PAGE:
Edward III., 1327—1377. The murder of Edward II. by Isabel his Queen and her confederates, placed her son, a youth, on the throne. This atrocious deed was done, under the idea, that his mother's influence over him, would place in her hands the government of the realm. In less than three years after his father's murder, she was imprisoned by her son, and condign punishment inflicted on her adherents. His next act was to disavow the excesses and abuses which had disgraced the beginning of his reign, as having been done without his authority, and he applied himself to correct them. Among these abuses, were the corruption of the coins of the realm, and the introduction of base money by foreigners. Other causes besides these contributed to the scarcity of money in the kingdom.'
1 At the Parliament held at Westminster, 28th May, 1343, a grievous complaint was exhibited by the Earls, Barons, Knights, Burgesses, and other of the Commons, for that strangers by virtue of reservations and provisions Apostolic, got the best of the benefices of the land into their hands, and never came to them, nor bore any charges due for the same; but diminishing the treasure of the realm, and conveying it forth, sore endangered the whole state. Thereupon a letter was framed by the Lords of the temporalty and Commons, representing the matter to the Pope, and signifying that they would not suffer such enormities any longer, and beseeching him to revoke such reservations, &c. This was most ungraciously received by His Holiness, who sent an answer ; but the King, nevertheless, proceeded in prohibiting such provisions, &c., within his realm, on pain of imprisonment and death to the intruders.—Holinshed 11. p. 365.
About half a century before this complaint of the English people was made, Pope Boniface VIII. in the year 1300, in imitation of the Jews (but not with the same object), first instituted a year of Jubilee, to be celebrated every hundredth year. The first celebration was found very profitable. Clement VI. reduced the period to 50 years. Urban VI. next ordained it to be held every 35 years, and lastly, Sixtus IV. further reduced the period to every 25th year. Erasmus has wittily remarked (Epp. Lib. xx. Ep. 90) “Monachi mirum in modum amant ignem purgatorium quod utilissimus sit illorum culinis. It is not unworthy of attention to note the various methods by which Papal Rome has successfully managed to subject the minds of men to her authority, and thereby to get command of their property.
In this reign an important change was made in the money of England, by the introduction of gold into the currency. Hitherto, the representative of value was limited chiefly, if not entirely, to silver, and the legal pound sterling by tale had been of equal value to the pound weight of silver. In the reign of Edward I., a small addition was made of three pence, so that a pound weight of silver was authorized to make one pound and three pence sterling. Such was the law until the proclamation for the gold coinage in 1343 ; and then it was in the power of the king to cause the pound sterling to be represented by a given weight of gold, as well as by a given weight of silver. Hence, it appears, that the gold coinage might at one time be made to conform to the standard value of silver, and at another time, the silver coinage might be made to conform to the standard value of gold.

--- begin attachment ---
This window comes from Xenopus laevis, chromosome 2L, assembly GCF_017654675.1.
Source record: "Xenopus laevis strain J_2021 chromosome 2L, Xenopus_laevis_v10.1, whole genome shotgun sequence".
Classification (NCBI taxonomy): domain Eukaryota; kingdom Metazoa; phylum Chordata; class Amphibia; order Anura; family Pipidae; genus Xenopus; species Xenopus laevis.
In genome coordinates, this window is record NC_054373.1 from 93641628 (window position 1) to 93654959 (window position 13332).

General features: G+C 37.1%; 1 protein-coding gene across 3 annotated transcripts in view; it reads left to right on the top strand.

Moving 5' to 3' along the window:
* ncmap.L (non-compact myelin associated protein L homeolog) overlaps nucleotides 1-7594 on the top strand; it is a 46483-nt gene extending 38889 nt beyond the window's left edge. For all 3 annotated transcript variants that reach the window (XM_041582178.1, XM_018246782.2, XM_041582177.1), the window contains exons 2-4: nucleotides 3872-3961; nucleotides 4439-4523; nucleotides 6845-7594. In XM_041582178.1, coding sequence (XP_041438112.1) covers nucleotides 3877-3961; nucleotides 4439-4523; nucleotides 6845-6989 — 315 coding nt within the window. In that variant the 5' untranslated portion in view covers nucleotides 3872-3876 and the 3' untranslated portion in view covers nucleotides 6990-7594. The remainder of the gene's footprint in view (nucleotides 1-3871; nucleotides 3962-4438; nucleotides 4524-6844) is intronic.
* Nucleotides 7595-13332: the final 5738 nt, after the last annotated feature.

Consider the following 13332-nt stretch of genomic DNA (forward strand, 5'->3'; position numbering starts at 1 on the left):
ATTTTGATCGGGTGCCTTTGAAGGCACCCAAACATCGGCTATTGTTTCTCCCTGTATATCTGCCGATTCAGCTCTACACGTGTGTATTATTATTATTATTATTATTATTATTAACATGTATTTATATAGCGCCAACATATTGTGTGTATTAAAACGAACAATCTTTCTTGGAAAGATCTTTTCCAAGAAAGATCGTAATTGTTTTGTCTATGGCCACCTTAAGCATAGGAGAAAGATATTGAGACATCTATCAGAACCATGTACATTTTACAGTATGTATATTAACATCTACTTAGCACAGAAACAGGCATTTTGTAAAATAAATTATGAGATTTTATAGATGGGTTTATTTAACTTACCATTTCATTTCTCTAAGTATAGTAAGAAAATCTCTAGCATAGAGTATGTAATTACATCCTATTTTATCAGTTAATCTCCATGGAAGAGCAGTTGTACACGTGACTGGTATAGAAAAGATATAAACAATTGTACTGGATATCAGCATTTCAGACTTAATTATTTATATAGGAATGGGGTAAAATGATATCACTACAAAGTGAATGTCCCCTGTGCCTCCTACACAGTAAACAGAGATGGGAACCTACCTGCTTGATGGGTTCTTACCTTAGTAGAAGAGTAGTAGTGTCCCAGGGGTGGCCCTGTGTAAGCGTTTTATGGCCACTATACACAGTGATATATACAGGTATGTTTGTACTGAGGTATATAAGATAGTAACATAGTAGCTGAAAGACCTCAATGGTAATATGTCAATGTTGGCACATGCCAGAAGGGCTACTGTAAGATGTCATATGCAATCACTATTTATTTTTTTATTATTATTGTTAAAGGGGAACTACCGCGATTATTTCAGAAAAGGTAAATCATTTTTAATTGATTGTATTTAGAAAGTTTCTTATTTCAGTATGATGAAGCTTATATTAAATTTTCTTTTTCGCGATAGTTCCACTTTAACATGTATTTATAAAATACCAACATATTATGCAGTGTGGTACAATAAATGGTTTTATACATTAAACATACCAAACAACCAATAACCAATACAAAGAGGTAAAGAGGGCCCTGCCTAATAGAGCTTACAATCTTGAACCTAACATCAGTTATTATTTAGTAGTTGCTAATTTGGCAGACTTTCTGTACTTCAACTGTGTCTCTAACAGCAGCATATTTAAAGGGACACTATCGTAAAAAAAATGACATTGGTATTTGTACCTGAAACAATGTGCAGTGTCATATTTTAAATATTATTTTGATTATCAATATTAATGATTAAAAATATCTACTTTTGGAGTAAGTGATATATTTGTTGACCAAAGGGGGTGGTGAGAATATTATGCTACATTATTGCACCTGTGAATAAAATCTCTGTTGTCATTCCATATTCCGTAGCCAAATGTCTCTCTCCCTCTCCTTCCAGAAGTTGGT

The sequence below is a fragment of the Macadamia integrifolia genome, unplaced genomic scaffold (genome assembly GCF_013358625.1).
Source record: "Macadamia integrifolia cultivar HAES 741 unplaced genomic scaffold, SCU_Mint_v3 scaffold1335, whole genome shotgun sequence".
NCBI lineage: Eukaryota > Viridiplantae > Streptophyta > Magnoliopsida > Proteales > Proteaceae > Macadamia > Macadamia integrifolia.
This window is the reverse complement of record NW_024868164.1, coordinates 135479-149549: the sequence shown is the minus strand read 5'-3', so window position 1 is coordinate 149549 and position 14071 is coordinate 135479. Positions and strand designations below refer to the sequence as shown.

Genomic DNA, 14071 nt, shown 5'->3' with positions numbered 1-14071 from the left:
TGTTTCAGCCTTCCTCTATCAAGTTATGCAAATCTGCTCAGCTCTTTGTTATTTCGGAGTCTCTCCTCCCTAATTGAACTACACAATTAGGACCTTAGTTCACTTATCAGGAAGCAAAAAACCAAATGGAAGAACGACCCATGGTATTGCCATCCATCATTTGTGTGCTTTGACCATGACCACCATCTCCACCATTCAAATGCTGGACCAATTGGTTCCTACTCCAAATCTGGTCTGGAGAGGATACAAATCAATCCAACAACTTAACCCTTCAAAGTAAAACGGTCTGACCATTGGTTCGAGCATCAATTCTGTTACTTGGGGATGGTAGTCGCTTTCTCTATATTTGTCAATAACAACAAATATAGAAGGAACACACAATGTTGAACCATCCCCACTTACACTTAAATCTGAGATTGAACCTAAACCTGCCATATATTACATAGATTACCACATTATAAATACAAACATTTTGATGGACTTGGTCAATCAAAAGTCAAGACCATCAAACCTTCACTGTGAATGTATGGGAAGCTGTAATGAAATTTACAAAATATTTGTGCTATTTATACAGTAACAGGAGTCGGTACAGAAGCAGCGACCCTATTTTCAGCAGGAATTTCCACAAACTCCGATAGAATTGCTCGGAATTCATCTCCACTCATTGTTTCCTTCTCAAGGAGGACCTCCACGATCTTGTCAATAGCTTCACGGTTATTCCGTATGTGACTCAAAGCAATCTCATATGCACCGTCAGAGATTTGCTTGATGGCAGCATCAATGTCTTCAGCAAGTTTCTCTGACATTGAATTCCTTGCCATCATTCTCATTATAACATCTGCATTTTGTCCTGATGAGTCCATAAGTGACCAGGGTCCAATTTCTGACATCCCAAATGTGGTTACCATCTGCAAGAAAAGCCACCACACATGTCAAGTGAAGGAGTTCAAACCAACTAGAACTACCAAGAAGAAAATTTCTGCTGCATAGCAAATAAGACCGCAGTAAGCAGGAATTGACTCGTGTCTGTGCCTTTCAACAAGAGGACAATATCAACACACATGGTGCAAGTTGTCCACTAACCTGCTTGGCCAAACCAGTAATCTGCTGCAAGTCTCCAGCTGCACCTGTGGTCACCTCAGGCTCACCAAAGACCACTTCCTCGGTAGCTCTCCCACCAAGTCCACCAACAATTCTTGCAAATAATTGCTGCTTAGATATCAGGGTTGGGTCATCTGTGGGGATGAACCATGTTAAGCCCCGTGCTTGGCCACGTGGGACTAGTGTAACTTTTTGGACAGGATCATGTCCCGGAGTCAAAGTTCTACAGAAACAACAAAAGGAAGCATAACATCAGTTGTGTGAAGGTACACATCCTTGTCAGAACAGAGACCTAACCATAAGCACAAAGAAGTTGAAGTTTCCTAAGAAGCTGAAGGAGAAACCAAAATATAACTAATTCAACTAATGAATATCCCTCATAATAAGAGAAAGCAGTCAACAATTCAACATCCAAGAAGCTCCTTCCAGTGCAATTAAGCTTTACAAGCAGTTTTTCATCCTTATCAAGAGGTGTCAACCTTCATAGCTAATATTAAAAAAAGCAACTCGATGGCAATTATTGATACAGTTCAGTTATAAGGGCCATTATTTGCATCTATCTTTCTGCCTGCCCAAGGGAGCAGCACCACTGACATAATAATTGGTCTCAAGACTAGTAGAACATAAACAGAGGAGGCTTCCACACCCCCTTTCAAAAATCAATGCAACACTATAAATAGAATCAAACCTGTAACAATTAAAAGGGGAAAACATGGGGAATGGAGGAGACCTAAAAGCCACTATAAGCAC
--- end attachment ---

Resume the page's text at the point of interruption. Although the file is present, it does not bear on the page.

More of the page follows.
Three sorts of gold money were ordered to be made in the Tower of London; that is, one coin with two leopards (lions), each piece current for 68., and to be equal in weight to two petit florins of Florence, full weight; a second piece of one leopard, and a third of one helm, being the half and the quarter of the larger coin in weight and value. The tyre upon the largest coins bore an impression allusive to the royal arms of England, while the half bore a mantle on which the king's shield was displayed, quartering the arms of France and England, and the smallest piece was stamped with his crest. This money being rated too high according to the standard of silver, a new coinage of gold was made the same year. The Tower pound weight of gold of the old standard was coined into 39; nobles, at 68. 8d. each, and £13. 38. 4d. by tale; or a proportional number of half and quarter nobles. On one side of this new coinage, is the king's image in a ship, and on the reverse, a cross fleury with lioneux, inscribed “Jesus autem transiens per medium eorum ibat," and on the rererse of the quarter nobles, " Exaltabitur in gloria.”
In 1347, the weight of the noble was diminished by nearly 10 grains, and the pound weight of gold was to make 42 nobles at 68. 81. each, and £14 by tale. At the same time the penny was reduced to 20 grains, or the pound of silver was shorn into 228. 6d. by tale.
The year 1351 was remarkable for a great alteration which took place in the coins. They had hitherto been so much better than those of any other nation, that they were exported, and base money brought into the realm to the impoverishment of the people. New money of gold was made of like impression and value as before, but of less weight. The pound weight of gold, old standard, was coined into 45 nobles by tale, or a proportional number of half, and quarter nobles. Also a new silver coinage was issued. The pound weight of silver of the old sterling was to make by tale 75 grosses, or 150 half-grosses,
or 300 sterlings going for a penny each, respectively amounting to : 25 shillings. These were the first grosses coined in this reign. The
1 It is extraordinary, that the gold coins were not entitled from the new and singular type of a ship with which they were impressed, and thus distinguished from every other coin of that time existing. It could have been adopted only for commemorating some great event, most probably the victory of Edward over the French fleet off Sluys, on Midsummer day, 1310, when two French admirals and about 30,000 men were slain, and above 230 of their large ships were taken, with inconsiderable loss on the part of the English. (Carte, Hist. of Eng. Vol. II., p. 436).